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It is difficult to defend this statement very vigorously. It seems clear that the Soviet Union was at least willing to have its relations with the United States deteriorate. Its actions were not particularly conciliatory.
For example, there was the fact that the Soviet Union kept troops in Iran when it was not supposed to. This was not a direct threat to the US, but it was clearly provocative. By doing this, the Soviets were clearly threatening oil-rich areas that were not part of its sphere of influence. As another example, there was Stalin’s “Two Camps” speech. In this speech, he asserted that communism and capitalism were incompatible with one another. This, in effect, argued that one or the other of the ideologies had to go. This is not the action of a country that wants good relations.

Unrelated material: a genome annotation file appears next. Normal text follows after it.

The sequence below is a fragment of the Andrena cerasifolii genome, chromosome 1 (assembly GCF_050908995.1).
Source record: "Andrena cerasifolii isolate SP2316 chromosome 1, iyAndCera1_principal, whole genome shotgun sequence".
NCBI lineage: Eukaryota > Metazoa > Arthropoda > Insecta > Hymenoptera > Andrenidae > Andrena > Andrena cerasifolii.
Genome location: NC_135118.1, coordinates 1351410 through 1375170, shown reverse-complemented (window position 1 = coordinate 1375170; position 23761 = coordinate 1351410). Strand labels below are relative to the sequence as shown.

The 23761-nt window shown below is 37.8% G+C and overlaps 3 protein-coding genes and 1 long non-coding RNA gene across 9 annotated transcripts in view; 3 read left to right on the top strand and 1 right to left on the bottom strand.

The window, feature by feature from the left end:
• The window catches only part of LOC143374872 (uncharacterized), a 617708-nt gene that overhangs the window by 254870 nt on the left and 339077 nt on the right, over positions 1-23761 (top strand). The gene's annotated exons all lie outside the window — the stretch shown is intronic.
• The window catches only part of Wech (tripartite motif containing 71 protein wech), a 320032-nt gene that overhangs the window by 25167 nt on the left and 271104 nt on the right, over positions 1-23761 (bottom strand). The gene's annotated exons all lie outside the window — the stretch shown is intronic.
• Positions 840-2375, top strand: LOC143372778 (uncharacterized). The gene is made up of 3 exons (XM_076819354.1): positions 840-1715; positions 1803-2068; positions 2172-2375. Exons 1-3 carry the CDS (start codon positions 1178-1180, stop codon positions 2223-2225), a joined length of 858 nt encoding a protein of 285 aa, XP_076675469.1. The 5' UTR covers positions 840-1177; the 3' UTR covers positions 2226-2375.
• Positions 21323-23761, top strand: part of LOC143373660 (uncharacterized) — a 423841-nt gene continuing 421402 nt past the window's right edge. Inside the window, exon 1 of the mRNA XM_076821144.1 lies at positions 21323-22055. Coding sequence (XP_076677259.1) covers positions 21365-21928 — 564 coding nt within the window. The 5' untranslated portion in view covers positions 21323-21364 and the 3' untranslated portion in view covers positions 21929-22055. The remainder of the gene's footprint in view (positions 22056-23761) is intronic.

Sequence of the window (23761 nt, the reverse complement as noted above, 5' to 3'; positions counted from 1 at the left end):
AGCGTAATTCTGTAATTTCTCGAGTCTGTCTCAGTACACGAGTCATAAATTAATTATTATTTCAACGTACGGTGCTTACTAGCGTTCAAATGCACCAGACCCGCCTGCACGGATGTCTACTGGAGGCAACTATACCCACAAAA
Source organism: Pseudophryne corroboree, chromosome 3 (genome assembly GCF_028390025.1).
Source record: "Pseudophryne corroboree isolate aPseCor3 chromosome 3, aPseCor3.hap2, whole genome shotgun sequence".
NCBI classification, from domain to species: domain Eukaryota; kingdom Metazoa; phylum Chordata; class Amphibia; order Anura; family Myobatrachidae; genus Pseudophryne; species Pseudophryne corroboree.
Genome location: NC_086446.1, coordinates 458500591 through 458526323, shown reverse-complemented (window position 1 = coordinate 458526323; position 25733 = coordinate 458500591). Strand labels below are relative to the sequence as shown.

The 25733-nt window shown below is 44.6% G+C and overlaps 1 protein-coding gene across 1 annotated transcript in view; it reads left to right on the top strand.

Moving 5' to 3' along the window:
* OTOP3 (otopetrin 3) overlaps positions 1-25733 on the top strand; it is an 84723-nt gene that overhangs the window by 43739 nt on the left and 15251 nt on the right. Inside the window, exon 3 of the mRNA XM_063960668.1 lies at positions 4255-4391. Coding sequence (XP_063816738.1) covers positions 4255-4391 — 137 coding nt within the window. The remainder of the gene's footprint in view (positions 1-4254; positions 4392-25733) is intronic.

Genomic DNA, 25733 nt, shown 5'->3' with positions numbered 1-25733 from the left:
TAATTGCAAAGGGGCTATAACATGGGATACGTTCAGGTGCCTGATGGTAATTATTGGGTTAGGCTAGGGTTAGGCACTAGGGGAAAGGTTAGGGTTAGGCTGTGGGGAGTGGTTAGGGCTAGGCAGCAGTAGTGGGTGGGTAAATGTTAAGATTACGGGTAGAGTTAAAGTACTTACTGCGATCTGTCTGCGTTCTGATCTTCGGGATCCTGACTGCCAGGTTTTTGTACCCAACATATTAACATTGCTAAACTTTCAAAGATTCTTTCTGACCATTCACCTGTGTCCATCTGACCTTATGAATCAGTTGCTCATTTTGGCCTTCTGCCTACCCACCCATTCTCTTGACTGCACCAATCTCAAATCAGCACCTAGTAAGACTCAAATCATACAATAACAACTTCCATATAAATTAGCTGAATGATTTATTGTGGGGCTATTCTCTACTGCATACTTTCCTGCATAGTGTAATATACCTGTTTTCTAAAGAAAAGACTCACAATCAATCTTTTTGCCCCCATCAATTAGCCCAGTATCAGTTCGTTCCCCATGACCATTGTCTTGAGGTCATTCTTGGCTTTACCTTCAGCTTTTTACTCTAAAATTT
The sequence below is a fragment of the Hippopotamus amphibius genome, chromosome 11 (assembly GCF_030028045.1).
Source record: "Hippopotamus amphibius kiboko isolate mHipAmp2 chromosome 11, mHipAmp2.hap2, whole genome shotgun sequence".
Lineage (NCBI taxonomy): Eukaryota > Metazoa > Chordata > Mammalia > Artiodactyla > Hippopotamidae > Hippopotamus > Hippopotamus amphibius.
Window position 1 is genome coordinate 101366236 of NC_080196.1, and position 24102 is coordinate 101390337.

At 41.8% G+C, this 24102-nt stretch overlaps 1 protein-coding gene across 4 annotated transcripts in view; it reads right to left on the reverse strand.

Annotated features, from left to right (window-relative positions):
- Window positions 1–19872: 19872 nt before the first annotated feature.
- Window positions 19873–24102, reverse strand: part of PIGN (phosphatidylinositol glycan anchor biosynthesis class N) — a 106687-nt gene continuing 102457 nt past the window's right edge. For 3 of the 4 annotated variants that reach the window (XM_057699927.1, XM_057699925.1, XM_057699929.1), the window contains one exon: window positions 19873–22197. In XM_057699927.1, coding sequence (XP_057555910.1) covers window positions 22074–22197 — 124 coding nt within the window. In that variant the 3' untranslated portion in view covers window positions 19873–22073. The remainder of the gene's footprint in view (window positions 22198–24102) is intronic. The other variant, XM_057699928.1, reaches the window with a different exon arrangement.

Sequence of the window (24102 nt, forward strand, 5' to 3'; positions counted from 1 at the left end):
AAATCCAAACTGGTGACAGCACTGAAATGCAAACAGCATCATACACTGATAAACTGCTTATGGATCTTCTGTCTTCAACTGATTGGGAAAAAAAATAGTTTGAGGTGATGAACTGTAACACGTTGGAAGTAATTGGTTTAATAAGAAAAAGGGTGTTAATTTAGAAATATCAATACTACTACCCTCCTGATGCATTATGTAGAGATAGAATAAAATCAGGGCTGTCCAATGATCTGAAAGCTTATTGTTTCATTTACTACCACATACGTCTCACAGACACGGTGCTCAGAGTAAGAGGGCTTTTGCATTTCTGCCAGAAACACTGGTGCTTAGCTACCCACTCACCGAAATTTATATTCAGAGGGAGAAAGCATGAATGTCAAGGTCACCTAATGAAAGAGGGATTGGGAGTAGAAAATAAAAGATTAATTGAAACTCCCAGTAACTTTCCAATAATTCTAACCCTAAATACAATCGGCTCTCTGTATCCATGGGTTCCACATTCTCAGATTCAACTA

The most compelling evidence against this statement, however, is the Berlin Blockade. In this episode, the Soviets blockaded all land access to Berlin from West Germany. This was, at the very least, a very unfriendly action and could even have been construed as an act of war. Even if the other two actions could be seen as relatively innocuous, the Berlin Blockade clearly showed that the Soviets were willing to have their relations with the US break down.
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